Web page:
Liverpool soccer star Salah backs Egypt women’s rights campaign

Arabic video teaching men to respect women gains hundreds of thousands of views after the national sporting hero shares it on social media

Liverpool's Egyptian midfielder Mohamed Salah (L) congratulates Senegalese midfielder Sadio Mane (R) after Mane scored a goal on November 21, 2017 at the Ramon Sanchez Pizjuan stadium in Sevilla during the UEFA Champions League group E football match between Sevilla FC and Liverpool FC. (AFP PHOTO / CRISTINA QUICLER)
Liverpool's Egyptian midfielder Mohamed Salah (L) congratulates Senegalese midfielder Sadio Mane (R) after Mane scored a goal on November 21, 2017 at the Ramon Sanchez Pizjuan stadium in Sevilla during the UEFA Champions League group E football match between Sevilla FC and Liverpool FC. (AFP PHOTO / CRISTINA QUICLER)

CAIRO, Egypt — Liverpool soccer star Mohamed Salah has thrown his support behind a UN-sponsored campaign to end violence against women in his homeland Egypt where sexual harassment is rampant.

Hundreds of thousands of people viewed an Arab-language animated video teaching men to respect women and their rights after national team icon Salah shared it online.

“Because I’m a man who understands that a man and a woman have the same rights and responsibilities, I decided to support the ‘Because I’m a man’ campaign,” Salah wrote in posts on Facebook, Twitter and Instagram Wednesday.

لأني راجل فاهم إن الراجل والست ليهم نفس الحقوق والواجبات، قررت ادعم حملة "لأني رجل" التابعة للمجلس القومي للمرأة وهيئة الأمم المتحدة للمرأة… شير الفيديو ده علشان تدعم معايا الحملة @UNWomenEgypt @NCWegyptpage

Posted by Mohamed Salah on Wednesday, November 22, 2017

Salah, feted as a hero at home after his late penalty in October sent Egypt to the World Cup for the first time since 1990, is currently the leading scorer in the English Premier League this season.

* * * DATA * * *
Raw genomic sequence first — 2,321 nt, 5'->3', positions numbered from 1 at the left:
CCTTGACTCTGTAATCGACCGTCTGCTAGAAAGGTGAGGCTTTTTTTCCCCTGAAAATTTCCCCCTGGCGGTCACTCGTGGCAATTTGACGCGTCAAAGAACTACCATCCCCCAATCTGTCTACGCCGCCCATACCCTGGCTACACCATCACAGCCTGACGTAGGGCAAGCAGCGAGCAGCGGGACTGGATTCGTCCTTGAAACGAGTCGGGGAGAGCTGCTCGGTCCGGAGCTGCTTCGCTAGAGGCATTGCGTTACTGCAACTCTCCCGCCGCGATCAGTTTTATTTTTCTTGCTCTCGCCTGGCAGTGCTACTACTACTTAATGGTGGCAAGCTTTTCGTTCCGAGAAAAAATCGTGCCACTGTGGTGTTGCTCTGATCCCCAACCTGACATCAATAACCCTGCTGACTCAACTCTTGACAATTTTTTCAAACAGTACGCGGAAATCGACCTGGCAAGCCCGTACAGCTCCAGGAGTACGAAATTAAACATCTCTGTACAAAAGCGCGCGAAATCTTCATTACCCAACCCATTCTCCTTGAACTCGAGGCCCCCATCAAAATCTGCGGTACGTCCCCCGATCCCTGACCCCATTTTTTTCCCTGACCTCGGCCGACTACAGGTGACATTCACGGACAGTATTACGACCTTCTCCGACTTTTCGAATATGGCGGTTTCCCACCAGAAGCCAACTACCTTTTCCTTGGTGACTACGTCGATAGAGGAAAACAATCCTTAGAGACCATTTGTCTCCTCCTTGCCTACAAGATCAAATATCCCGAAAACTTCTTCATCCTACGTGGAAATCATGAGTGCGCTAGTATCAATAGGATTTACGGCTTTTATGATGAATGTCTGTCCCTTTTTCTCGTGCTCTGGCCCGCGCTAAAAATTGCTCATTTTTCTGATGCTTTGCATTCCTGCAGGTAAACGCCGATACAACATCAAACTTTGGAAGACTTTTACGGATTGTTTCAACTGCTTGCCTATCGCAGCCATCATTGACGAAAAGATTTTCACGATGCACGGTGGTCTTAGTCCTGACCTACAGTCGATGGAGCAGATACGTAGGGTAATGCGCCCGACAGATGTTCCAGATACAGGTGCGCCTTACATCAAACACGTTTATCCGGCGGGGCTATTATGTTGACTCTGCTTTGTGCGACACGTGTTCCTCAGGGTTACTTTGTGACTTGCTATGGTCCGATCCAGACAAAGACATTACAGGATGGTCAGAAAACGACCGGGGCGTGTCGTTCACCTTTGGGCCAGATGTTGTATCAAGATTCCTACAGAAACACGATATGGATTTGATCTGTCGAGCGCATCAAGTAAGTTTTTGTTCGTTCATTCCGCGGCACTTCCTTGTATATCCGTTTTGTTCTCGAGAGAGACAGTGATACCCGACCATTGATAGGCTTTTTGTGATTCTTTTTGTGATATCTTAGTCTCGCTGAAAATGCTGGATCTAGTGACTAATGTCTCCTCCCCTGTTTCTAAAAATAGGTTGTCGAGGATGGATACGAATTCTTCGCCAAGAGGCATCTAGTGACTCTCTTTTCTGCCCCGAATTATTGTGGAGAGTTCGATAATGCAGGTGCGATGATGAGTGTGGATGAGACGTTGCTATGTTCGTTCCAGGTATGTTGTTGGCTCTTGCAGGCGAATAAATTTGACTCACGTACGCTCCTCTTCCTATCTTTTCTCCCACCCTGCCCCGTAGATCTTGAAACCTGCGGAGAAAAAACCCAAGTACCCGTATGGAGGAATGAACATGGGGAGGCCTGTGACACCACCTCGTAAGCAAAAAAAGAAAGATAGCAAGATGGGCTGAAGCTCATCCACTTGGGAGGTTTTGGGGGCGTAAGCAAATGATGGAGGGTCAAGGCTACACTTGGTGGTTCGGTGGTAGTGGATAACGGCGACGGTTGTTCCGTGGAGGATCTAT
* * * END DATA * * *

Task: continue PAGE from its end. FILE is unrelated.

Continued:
He is also high up in the running for African footballer of the year awards.

The video, produced as part of a campaign by UN Women Egypt and Egypt’s state-run National Council for Women, showed a man rejecting widespread stereotypes over the role of women in the country’s conservative society.

“Because I’m a chivalrous man, I stood up to violence against women,” a voice says.

The treatment of women is a major problem in Egypt where a UN study in 2013 said that 99.3 percent of them had experienced at least one form of harassment and 82.6% did not feel safe in the streets.

Getting backing by popular figures like Salah is a key way for campaigns to spread their message and UN Women Egypt sent him “special thanks” online for being “one of the first supporters.”

Egypt’s qualification for the World Cup sparked jubilation across the nation and days of press coverage, with Salah’s hometown Basyoun renaming a school in his honor.

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